Being a Wisconsin native, I’ve been following the case surrounding State Supreme Court Justice Michale Gableman for the past several months. Of course, it wasn’t a case, exactly, when I started following it–it was just an advertisement on my television. But now the little television has turned into a national discussion surrounding the election of judges.
Here’s the backstory:
First, it should be noted that we elect our Supreme Court judges in Wisconsin. This isn’t done everywhere–other states prefer the appointment method. Gableman was running for election to the Supreme Court against incumbant Justice Louis Butler. Gableman ran a television advertisement during his campaign that had a few true statements about Butler’s career as an attorney strung together in a way that is perceived by many to be untrue.
The advertisement said, “Butler found a loophole. Mitchell went on to molest another child.” It did not mention that even though Butler won the appeal, the State Supreme Court ordered that Mitchell remain in jail. Only after he was released on parole did he commit a subsequent crime. The ad also didn’t mention that Butler represented Mitchell as an attorney and never heard the case as a judge.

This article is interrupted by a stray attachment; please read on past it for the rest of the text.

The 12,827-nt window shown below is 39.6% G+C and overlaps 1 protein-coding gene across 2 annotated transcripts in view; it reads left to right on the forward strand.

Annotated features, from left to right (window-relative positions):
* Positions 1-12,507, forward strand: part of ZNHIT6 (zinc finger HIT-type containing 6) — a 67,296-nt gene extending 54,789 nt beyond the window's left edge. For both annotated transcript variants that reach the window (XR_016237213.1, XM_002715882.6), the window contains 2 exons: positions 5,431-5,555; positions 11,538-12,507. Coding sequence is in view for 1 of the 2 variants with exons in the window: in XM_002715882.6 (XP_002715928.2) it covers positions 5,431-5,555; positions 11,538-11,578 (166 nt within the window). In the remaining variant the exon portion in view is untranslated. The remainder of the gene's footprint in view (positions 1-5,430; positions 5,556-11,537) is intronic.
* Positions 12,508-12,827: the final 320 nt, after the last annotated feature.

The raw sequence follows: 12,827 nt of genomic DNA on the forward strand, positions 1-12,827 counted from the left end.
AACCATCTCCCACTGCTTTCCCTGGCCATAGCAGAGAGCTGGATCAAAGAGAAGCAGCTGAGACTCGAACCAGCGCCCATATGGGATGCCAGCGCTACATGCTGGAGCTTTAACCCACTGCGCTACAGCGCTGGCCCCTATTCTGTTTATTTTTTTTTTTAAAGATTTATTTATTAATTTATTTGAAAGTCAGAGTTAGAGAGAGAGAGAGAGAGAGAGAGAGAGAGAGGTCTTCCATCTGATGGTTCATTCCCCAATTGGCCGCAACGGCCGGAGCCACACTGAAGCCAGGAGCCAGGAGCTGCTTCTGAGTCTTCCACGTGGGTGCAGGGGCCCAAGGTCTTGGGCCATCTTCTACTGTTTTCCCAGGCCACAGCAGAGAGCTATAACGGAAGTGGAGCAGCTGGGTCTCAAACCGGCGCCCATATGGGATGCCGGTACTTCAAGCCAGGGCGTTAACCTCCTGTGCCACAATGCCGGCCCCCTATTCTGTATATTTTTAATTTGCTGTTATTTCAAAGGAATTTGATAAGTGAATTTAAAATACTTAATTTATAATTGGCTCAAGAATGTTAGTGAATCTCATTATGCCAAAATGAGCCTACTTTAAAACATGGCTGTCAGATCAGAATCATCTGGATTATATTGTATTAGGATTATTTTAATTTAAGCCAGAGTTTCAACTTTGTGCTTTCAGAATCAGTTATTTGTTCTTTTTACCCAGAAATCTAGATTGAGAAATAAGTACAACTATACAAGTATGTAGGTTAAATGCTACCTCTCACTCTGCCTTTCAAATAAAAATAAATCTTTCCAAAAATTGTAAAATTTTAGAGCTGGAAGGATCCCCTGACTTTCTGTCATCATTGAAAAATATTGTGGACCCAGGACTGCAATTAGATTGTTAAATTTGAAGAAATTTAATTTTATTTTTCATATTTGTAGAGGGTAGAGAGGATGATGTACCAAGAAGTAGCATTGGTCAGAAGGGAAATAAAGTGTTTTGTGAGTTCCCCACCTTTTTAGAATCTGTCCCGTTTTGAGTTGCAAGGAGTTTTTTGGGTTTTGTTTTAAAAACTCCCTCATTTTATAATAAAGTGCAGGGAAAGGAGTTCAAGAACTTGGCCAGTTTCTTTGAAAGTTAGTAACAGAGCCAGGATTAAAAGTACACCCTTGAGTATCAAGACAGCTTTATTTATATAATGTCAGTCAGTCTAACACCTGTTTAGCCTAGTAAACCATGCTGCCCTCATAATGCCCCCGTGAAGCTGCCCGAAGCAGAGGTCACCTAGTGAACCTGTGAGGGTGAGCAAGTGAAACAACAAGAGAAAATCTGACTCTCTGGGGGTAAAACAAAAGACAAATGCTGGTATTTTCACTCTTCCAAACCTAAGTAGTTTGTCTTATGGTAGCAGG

Now the tough stuff:
Now there’s some heated battles taking place. Chief among them is the question of what constitutes a lie. It is true that Butler found a loophole, but it didn’t matter–the client still went to jail. And Even if Butler hadn’t found a loophole, the result would have been the same–Mitchell would have done time, and then gone on to commit another child molestation. Gableman didn’t lie outright, but he might have twisted the truth.
An even bigger question for Wisconsin politics is the question of whether or not to continue electing judges. United States Supreme Court Justices are appionted–why not Wisconsin Justices? The argument for election is that the people should choose who they want interpreting their laws. But there is something to be said for preventing partiality towards potential litigants–if a campaign donor comes before an elected judge, the door for judicial bias is opened wide.
I have always been proud of my home state’s choice to let the citizens elect their judges, but now I’m having second thoughts. If we continue to use the election model, should statements be heavily monitored? What about requirements that judges recuse themselves if a campaign donor comes before them as a litigant? Should these elections be handled similarly or differently from other political elections?
I’m interested to hear the opinions of others. Sandra Day O’Connor vehemently opposes elections for judges. Do you?